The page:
Anneleen Forrier, Lessius University College & University of Leuven, Belgium
Nele De Cuyper, University of Leuven, Belgium
Erik Berntson, Stockholm University, Sweden
Claudia Bernhard-Oettel, Stockholm University, Sweden

Contact Person
Anneleen Forrier
Lessius University College
Korte Nieuwstraat 33
2000 Antwerp
Phone: +32 2 201 18 08 or +32 16 32 68 73

Allvin, M. (2004). The individualization of labour. In C. Garsten & K. Jacobsson (Eds.), Learning to be employable: new agendas on work, responsibility, and learning in a globalizing world (23-41). New York: Palgrave Macmillan.

Arnold, J. (1997). Managing careers into the 21st century. London: Paul Chapman.

Arthur, M. B., & Rousseau, D. M. (1996). The boundaryless career: a new employment principle for a new organizational era. Oxford: Oxford University Press.

Baruch, Y. & Bozionelos, N. (2010). Career issues. In Zedeck, S. (Ed.). APA Handbook of Industrial and Organizational Psychology, Volume 2: Selecting & Developing members of the Organization (67-113). Washington, DC: American Psychological Association.

Beck, U., & Beck-Gernsheim, E. (2002). Individualization: institutionalized individualism and its social and political consequences. London: SAGE.

Berntson, E., & Marklund, S. (2007). The relationship between perceived employability and subsequent health, Work & Stress, 21(3), 279-292.

De Cuyper, N., Bernhard-Oettel, C., Berntson, E., De Witte, H. & Alarco, B. (2008). Employability, and employees’ well-being: Mediation by job insecurity. Applied Psychology: An International Review, 57(3), 488-509.

De Cuyper, N., De Witte, H., Kinnunen, U. & Nätti, J. (2010). The relationship between job insecurity and employability and well-being among Finnish temporary and permanent employees. International Studies of Management & Organization, 40, 57-73.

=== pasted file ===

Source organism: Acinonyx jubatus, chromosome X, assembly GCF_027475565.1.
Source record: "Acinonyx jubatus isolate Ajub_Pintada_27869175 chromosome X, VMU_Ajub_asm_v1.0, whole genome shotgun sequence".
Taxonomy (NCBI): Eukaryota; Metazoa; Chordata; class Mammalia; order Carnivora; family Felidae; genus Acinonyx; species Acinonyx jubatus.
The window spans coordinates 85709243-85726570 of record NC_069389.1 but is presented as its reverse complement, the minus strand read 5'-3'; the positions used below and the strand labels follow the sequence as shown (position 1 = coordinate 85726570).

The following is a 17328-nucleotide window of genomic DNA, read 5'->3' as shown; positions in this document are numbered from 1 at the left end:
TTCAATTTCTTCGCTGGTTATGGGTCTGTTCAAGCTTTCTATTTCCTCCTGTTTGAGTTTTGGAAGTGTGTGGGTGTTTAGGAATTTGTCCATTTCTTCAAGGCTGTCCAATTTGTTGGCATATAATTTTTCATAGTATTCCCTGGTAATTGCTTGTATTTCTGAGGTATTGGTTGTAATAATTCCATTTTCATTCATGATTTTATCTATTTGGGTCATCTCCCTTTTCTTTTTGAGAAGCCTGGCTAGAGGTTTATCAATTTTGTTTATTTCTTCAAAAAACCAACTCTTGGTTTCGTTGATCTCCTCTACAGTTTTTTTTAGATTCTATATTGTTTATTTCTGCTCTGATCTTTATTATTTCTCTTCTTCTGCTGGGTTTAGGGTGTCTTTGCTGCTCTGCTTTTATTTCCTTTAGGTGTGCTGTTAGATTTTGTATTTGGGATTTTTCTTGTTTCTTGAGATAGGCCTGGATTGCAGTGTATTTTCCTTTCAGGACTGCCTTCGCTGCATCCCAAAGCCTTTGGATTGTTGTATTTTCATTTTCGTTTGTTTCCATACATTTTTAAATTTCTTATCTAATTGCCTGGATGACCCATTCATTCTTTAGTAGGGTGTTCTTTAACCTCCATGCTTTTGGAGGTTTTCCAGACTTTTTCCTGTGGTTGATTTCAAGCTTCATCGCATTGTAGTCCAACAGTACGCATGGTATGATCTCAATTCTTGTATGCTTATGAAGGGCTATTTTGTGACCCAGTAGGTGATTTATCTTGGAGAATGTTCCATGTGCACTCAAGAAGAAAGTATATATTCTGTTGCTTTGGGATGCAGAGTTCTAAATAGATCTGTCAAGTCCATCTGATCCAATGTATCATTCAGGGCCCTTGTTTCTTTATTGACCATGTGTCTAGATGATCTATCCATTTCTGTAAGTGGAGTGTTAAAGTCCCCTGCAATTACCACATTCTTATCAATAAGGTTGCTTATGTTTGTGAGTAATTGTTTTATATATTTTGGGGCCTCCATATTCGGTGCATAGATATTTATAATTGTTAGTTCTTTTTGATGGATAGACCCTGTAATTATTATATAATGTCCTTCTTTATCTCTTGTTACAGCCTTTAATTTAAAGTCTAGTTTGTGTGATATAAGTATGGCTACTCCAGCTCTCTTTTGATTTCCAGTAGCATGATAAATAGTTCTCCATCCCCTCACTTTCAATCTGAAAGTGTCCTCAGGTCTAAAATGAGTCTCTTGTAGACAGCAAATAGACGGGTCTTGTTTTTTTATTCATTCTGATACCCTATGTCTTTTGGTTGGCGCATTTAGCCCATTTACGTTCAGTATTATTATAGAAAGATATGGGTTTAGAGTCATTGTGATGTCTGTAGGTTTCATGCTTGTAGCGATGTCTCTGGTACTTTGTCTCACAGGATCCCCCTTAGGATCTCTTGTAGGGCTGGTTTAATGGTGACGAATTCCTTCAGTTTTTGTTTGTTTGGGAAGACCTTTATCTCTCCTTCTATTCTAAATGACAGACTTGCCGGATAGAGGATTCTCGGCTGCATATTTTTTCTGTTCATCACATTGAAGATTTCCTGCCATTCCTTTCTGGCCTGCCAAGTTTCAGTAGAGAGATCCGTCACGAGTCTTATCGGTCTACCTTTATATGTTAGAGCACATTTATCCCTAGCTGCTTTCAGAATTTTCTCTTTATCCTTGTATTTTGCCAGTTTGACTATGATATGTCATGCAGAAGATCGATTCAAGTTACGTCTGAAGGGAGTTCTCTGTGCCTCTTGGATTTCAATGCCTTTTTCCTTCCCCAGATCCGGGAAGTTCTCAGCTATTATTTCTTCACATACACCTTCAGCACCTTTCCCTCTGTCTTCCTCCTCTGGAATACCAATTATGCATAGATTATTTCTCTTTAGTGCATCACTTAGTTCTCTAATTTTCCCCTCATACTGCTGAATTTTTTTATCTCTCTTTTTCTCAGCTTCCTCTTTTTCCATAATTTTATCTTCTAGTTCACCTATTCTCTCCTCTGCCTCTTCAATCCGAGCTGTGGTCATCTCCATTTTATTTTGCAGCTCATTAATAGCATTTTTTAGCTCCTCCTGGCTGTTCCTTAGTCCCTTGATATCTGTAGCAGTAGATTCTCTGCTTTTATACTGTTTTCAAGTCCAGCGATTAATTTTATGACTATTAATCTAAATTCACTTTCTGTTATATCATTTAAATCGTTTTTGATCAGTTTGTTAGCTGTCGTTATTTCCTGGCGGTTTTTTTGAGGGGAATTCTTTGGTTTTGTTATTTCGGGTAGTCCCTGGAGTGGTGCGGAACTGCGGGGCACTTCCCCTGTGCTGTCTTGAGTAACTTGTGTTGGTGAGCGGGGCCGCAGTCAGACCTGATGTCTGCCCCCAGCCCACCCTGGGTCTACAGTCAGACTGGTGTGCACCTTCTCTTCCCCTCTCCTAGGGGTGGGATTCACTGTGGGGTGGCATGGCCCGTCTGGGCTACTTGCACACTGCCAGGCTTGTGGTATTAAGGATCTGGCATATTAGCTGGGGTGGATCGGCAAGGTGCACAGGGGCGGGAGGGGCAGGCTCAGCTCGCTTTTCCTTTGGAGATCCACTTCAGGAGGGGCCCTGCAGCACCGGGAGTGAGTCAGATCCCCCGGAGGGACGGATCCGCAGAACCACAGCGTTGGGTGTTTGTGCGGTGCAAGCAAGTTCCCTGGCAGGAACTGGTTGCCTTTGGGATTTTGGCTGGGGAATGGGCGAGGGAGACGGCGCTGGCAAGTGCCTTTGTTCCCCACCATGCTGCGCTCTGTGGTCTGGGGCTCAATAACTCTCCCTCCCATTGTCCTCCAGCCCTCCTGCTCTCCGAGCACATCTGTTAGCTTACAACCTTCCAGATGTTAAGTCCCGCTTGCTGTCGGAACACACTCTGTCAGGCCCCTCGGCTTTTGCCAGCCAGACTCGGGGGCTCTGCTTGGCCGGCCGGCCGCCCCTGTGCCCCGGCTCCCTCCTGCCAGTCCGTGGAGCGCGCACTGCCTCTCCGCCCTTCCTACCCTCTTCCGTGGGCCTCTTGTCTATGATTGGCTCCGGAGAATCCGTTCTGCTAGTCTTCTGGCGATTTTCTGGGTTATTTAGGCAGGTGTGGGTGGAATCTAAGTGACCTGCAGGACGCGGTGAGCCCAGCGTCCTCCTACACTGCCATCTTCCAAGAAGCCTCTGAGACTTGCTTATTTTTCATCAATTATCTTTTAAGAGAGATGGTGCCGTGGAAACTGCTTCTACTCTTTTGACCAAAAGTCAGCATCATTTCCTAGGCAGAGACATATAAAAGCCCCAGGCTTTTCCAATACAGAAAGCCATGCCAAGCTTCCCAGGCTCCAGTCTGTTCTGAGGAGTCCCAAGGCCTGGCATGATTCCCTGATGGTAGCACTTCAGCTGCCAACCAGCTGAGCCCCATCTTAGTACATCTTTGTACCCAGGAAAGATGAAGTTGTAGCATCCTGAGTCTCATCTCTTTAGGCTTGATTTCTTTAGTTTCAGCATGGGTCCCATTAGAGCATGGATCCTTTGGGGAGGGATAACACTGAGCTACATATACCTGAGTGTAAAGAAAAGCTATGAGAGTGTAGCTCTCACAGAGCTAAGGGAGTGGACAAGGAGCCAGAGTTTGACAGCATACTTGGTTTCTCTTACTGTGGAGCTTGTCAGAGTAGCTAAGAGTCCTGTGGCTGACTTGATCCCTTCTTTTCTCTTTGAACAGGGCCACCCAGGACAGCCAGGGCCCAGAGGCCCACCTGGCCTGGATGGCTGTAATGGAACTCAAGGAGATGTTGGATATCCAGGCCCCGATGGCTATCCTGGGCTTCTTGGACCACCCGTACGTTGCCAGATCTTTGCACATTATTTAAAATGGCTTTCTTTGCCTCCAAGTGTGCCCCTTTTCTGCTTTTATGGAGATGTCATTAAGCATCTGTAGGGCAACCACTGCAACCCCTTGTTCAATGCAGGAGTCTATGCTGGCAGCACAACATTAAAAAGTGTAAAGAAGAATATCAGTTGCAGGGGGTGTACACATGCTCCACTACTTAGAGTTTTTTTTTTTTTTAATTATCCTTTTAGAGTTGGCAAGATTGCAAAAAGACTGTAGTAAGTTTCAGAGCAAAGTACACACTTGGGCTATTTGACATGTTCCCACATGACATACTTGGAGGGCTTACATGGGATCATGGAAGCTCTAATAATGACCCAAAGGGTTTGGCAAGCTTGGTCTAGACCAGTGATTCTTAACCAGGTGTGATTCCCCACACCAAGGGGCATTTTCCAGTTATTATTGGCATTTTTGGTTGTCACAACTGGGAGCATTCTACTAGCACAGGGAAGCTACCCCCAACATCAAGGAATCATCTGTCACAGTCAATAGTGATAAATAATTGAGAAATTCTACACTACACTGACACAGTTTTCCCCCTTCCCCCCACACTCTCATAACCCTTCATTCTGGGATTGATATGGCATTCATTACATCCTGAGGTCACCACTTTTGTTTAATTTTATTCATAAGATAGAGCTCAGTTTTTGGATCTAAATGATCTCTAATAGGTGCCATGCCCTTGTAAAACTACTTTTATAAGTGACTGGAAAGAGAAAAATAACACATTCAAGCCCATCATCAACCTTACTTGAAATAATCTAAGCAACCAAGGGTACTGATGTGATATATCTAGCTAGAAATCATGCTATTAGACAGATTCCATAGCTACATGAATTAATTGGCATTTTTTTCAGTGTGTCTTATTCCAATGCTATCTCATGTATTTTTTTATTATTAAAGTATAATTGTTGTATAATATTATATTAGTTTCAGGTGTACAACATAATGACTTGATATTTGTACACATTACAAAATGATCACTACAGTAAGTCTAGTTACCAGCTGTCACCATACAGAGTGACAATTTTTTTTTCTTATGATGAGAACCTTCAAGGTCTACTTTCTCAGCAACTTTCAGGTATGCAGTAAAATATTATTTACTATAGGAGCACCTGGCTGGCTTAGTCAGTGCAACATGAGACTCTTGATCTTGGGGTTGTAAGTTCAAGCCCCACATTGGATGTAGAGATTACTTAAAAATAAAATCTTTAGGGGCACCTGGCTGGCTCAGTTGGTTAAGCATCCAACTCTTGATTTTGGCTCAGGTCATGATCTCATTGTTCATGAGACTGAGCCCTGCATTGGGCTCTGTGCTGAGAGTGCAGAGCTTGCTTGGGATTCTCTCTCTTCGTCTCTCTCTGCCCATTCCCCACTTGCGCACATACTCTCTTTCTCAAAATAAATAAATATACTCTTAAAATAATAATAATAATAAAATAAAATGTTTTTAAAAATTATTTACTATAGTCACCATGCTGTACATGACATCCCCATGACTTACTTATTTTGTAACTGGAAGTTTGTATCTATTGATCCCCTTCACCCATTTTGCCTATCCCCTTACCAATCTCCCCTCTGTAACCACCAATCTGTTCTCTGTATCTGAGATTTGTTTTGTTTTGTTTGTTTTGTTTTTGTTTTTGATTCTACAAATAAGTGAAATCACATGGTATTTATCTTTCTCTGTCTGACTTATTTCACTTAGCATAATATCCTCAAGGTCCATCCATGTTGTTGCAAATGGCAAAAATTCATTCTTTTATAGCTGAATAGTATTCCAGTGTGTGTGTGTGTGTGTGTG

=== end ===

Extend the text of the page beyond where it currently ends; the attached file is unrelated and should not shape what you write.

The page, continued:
Forrier, A., Sels, L. & Stynen, D. (2009). Career mobility at the intersection between agent and structure: A conceptual model. Journal of Occupational and Organizational Psychology, 82, 739 – 759.

Garsten, C. & Jacobsson, K. (2004), Learning to be employable: new agendas on work, responsibility and learning in a globalizing world. New York: Palgrave MacMillan.

Hall, D.T. (2004). The protean career: a quarter-century journey. Journal of Vocational Behavior, 26, 155-176.

McKee-Ryan, F., Song, Z., Wanberg, C.R., & Kinicki, A.J. (2005). Psychological and physical well-being during unemployment: A meta-analytic study. Journal of Applied Psychology, 90 (1), 53-76.

Van Dam, K. (2004). Antecedents and consequences of the employability orientation. European Journal of Work and Organizational Psychology, 13, 29-51.

Weinert, P., Baukens, M., Bollérot, P., Pineschi-Gapènne, M. & Walwei, U. (2001). Employability: from theory to practice. New Brunswick: Transaction Publishers.